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 Thoracic Endovascular Aortic Dissection May Benefit Non-Acute Patients

October 1, 2010     Contact: Jill Goodwin    312-334-2308
Study reveals reduced hospital stay, mortality and costs, with fewer complications
CHICAGO--Researchers from Beth Israel Deaconess Medical Center (BIDMC) at Harvard Medical School in Boston have released findings about the use and mortality rate of thoracic endovascular repair type B aortic dissection (TBAD) in thoracic endovascular aortic repair (TEVAR) in the United States. This less-invasive dissection method is primarily used in non-acute aneurysm cases. Details of their research were published in the Society for Vascular Surgery’s® October issue of the Journal of Vascular Surgery®.                           

Using data from the Nationwide Inpatient Sample database between 2005 and 2007, researchers selected 10,466 patients who underwent either open or endovascular stent graft repair for a diagnosis of thoracic aortic dissection or thoracoabdominal aortic dissection. Patients with an aortic aneurysm (464), and those who had cardioplegia or in need of operations on heart vessels or valves (5,002), presumed to be Type A (acute) dissections were eliminated from the study.                     

The remaining 5,000 patients made up the TBAD group. Of them, 3,965 patients had thoracic dissections (1,081 TEVAR and 2,884 open repair) and 1,035 had thoracoabdominal dissection (300 TEVAR and 735 open repair.)

“In-hospital mortality was 19 percent for open repair vs. 10.6 percent for endovascular repair,” said Frank Pomposelli, MD, chief of Vascular and Endovascular Surgery at BIDMC and associate professor of surgery at Harvard Medical School.“The mortality rate was significantly higher with open repair for patients coded as emergent admissions (20.1 percent vs. 13.1 percent), but did not reach statistical significance for elective admissions (12.3 percent vs. 4.8 percent).”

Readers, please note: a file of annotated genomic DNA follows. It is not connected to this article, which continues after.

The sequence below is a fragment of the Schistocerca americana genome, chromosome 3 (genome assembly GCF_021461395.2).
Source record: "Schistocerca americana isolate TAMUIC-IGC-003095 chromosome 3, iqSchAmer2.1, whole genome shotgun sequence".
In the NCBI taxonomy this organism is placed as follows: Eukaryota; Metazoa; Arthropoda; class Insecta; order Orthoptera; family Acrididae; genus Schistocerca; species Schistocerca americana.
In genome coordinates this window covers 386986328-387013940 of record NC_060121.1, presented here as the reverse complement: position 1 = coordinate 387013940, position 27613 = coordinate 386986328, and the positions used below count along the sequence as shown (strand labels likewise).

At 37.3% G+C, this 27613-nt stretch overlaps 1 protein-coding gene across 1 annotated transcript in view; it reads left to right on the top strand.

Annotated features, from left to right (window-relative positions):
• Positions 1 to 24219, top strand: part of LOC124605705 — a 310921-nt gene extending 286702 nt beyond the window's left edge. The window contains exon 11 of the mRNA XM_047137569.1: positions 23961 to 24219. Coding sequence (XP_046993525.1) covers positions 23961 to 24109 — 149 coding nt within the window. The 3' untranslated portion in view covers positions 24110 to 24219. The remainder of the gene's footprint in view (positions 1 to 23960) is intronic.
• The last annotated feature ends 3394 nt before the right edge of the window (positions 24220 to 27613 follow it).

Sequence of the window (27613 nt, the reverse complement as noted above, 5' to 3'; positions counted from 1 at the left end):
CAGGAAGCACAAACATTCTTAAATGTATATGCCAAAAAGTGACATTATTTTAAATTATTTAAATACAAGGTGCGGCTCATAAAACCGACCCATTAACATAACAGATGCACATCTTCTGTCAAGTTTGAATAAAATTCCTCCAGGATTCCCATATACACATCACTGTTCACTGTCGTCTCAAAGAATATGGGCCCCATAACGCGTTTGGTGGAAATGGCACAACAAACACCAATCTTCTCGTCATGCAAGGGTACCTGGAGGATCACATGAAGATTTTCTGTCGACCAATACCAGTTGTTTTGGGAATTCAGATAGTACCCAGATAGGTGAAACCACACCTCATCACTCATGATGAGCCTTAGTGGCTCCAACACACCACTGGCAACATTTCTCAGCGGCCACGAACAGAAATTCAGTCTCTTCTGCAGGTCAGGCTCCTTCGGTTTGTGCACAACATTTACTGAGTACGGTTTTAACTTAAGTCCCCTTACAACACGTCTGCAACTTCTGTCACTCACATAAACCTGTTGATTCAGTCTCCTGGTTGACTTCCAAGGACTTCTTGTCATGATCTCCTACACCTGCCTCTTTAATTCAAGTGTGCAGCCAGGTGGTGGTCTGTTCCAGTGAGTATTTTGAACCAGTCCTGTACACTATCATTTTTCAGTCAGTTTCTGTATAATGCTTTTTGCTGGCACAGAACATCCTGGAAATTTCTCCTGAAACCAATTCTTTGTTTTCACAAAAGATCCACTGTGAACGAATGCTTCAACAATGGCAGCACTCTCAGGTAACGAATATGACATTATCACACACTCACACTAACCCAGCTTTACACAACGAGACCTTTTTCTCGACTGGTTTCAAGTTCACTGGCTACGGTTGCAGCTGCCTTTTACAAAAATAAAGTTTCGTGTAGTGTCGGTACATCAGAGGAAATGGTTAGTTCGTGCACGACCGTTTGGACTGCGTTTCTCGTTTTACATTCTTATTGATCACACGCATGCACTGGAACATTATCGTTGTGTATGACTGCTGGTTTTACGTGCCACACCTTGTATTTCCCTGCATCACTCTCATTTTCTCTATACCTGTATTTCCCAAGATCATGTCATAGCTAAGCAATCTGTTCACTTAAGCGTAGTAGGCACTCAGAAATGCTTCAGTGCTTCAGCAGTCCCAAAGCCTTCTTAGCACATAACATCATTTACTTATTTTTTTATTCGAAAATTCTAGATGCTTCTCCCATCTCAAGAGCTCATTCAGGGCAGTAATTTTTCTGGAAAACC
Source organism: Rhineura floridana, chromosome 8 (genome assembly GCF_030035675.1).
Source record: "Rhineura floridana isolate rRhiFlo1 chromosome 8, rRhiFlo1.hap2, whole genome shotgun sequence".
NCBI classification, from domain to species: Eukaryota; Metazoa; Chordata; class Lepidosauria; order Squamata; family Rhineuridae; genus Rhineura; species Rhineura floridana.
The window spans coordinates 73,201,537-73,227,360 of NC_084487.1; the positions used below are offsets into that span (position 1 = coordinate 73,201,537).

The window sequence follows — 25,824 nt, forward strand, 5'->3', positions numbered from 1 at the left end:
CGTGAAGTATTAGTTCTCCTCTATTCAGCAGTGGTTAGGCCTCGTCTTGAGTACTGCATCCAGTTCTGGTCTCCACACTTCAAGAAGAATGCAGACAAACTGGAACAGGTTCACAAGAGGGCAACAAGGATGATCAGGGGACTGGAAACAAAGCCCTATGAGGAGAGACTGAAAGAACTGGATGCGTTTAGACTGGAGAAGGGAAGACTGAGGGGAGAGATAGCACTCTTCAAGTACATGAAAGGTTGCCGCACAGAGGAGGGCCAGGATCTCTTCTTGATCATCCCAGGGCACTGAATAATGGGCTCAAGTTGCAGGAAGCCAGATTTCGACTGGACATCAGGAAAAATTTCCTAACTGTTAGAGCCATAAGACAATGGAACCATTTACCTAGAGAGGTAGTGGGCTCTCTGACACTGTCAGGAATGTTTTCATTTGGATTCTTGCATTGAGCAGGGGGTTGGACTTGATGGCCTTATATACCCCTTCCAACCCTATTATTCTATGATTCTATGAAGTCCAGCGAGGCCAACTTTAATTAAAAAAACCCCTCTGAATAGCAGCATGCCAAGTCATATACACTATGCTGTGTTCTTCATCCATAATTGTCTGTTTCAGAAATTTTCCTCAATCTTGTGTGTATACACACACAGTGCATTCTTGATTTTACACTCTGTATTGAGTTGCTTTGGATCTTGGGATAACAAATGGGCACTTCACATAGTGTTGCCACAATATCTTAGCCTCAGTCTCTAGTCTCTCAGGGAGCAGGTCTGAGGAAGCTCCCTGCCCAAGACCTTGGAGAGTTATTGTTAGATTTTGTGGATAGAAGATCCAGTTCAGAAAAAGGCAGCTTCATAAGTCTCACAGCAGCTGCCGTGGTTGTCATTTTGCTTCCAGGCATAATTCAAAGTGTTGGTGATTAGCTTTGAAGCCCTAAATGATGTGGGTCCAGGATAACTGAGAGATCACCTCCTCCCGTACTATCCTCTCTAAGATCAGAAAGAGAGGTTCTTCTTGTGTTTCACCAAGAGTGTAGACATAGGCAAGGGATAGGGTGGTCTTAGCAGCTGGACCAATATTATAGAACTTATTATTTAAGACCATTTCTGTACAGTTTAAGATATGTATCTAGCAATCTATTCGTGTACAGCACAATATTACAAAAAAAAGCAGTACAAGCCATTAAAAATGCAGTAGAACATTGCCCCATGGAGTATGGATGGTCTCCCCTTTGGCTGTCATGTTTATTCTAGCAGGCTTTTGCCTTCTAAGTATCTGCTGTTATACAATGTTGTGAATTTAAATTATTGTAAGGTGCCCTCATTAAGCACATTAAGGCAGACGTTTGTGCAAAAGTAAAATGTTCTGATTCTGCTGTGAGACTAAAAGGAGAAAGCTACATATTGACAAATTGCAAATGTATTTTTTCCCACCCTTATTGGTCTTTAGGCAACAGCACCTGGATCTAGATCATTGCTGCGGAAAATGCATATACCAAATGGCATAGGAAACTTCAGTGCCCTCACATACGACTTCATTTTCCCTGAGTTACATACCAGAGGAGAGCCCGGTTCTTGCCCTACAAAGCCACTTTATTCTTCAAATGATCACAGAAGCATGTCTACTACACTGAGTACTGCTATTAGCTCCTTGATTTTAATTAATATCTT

Complications were more frequent in the open repair group, including cardiac (12.4 percent vs. 4.9 percent), respiratory (7.7 percent vs. 4.3 percent), genito-urinary (9.0 percent vs. 2.5 percent), hemorrhage (14.0 percent vs. 2.8 percent), and acute renal failure (32.1% vs. 17.2). Length of stay was also greater in the open repair group (Median length of stay: 10.7 days vs. 8.3 days).

“Although we do not have data available in this retroactive cohort study regarding midterm or long-term durability of TEVAR in these patients, previous mid-term follow-up studies for TEVAR in thoracic aortic aneurysms have shown that the greatest risk of death comes in the immediate perioperative period, which lends reliability to our findings,” noted Dr. Pomposelli.

“This study is valuable because it demonstrates that approximately 25 percent of repairs for TBAD are being performed by TEVAR,” added Dr. Pomposelli. “The endovascular approach is being used for older patients with greater comorbidities. Our study showed lower rates of complications and a reduction in mortality rates, cost and the length of hospital stay which is very encouraging. The durability of TEVAR for anatomically suitable patients needing non-acute aortic repair remains and area of interest that is worthy of further study.” 
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About Journal of Vascular Surgery
Journal of Vascular Surgery® provides vascular, cardiothoracic and generalsurgeons with the most recent information in vascular surgery. Original,peer-reviewed articles cover clinical and experimental studies,noninvasive diagnostic techniques, processes and vascular substitutes,microvascular surgical techniques, angiography and endovascularmanagement. Special issues publish papers presented at the annual meetingof the Journal's sponsoring society, the Society for Vascular Surgery®.Visit the Journal Vascular Surgery Web site at
About the Society for Vascular Surgery
The Society for Vascular Surgery® (SVS) is a not-for-profit professional medical society, composed primarily of vascular surgeons, that seeks to advance excellence and innovation in vascular health through education, advocacy, research, and public awareness. SVS is the United States advocate for 3,350 specialty-trained vascular surgeons and other medical professionals who are dedicated to the prevention and cure of vascular disease. Visit its Web site at® and follow SVS on Twitter by searching for VascularHealth or at

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